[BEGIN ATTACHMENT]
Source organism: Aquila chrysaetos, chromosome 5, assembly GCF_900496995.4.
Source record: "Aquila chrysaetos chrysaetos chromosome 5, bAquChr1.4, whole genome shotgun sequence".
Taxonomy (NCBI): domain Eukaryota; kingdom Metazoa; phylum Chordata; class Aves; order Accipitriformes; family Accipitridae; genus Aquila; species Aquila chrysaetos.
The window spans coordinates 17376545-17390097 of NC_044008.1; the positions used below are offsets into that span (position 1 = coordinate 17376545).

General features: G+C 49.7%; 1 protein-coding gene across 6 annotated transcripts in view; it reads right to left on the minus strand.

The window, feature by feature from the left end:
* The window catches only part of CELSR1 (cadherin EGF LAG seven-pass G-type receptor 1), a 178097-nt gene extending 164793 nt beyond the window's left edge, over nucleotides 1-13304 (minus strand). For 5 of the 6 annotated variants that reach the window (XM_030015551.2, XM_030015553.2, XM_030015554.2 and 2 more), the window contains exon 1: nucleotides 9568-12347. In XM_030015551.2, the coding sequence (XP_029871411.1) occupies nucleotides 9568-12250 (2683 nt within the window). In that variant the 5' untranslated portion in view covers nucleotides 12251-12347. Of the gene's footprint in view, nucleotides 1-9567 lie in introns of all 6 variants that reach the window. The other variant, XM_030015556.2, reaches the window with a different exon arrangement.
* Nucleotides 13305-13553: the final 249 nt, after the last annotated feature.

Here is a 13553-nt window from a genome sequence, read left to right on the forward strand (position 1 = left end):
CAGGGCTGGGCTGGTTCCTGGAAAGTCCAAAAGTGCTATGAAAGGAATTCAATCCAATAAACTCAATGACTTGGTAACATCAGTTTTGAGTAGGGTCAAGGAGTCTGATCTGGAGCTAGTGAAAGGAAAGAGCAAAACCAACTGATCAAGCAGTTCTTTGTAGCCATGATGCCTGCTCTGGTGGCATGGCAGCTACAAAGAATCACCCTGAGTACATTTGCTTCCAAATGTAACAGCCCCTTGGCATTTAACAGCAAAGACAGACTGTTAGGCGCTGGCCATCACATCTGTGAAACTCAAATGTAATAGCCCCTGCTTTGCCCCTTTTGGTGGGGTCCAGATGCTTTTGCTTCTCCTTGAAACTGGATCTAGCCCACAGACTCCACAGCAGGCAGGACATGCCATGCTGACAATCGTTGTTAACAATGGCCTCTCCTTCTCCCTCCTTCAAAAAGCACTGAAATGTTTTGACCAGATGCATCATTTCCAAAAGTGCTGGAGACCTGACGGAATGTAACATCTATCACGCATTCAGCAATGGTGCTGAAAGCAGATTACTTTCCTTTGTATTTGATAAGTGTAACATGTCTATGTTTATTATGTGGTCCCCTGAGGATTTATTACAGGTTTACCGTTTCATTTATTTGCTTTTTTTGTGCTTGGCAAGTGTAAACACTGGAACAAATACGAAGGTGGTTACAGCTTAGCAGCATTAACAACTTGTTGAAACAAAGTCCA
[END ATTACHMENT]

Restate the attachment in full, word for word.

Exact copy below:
Source organism: Aquila chrysaetos, chromosome 5, assembly GCF_900496995.4.
Source record: "Aquila chrysaetos chrysaetos chromosome 5, bAquChr1.4, whole genome shotgun sequence".
Taxonomy (NCBI): domain Eukaryota; kingdom Metazoa; phylum Chordata; class Aves; order Accipitriformes; family Accipitridae; genus Aquila; species Aquila chrysaetos.
The window spans coordinates 17376545-17390097 of NC_044008.1; the positions used below are offsets into that span (position 1 = coordinate 17376545).

General features: G+C 49.7%; 1 protein-coding gene across 6 annotated transcripts in view; it reads right to left on the minus strand.

The window, feature by feature from the left end:
* The window catches only part of CELSR1 (cadherin EGF LAG seven-pass G-type receptor 1), a 178097-nt gene extending 164793 nt beyond the window's left edge, over nucleotides 1-13304 (minus strand). For 5 of the 6 annotated variants that reach the window (XM_030015551.2, XM_030015553.2, XM_030015554.2 and 2 more), the window contains exon 1: nucleotides 9568-12347. In XM_030015551.2, the coding sequence (XP_029871411.1) occupies nucleotides 9568-12250 (2683 nt within the window). In that variant the 5' untranslated portion in view covers nucleotides 12251-12347. Of the gene's footprint in view, nucleotides 1-9567 lie in introns of all 6 variants that reach the window. The other variant, XM_030015556.2, reaches the window with a different exon arrangement.
* Nucleotides 13305-13553: the final 249 nt, after the last annotated feature.

Here is a 13553-nt window from a genome sequence, read left to right on the forward strand (position 1 = left end):
CAGGGCTGGGCTGGTTCCTGGAAAGTCCAAAAGTGCTATGAAAGGAATTCAATCCAATAAACTCAATGACTTGGTAACATCAGTTTTGAGTAGGGTCAAGGAGTCTGATCTGGAGCTAGTGAAAGGAAAGAGCAAAACCAACTGATCAAGCAGTTCTTTGTAGCCATGATGCCTGCTCTGGTGGCATGGCAGCTACAAAGAATCACCCTGAGTACATTTGCTTCCAAATGTAACAGCCCCTTGGCATTTAACAGCAAAGACAGACTGTTAGGCGCTGGCCATCACATCTGTGAAACTCAAATGTAATAGCCCCTGCTTTGCCCCTTTTGGTGGGGTCCAGATGCTTTTGCTTCTCCTTGAAACTGGATCTAGCCCACAGACTCCACAGCAGGCAGGACATGCCATGCTGACAATCGTTGTTAACAATGGCCTCTCCTTCTCCCTCCTTCAAAAAGCACTGAAATGTTTTGACCAGATGCATCATTTCCAAAAGTGCTGGAGACCTGACGGAATGTAACATCTATCACGCATTCAGCAATGGTGCTGAAAGCAGATTACTTTCCTTTGTATTTGATAAGTGTAACATGTCTATGTTTATTATGTGGTCCCCTGAGGATTTATTACAGGTTTACCGTTTCATTTATTTGCTTTTTTTGTGCTTGGCAAGTGTAAACACTGGAACAAATACGAAGGTGGTTACAGCTTAGCAGCATTAACAACTTGTTGAAACAAAGTCCA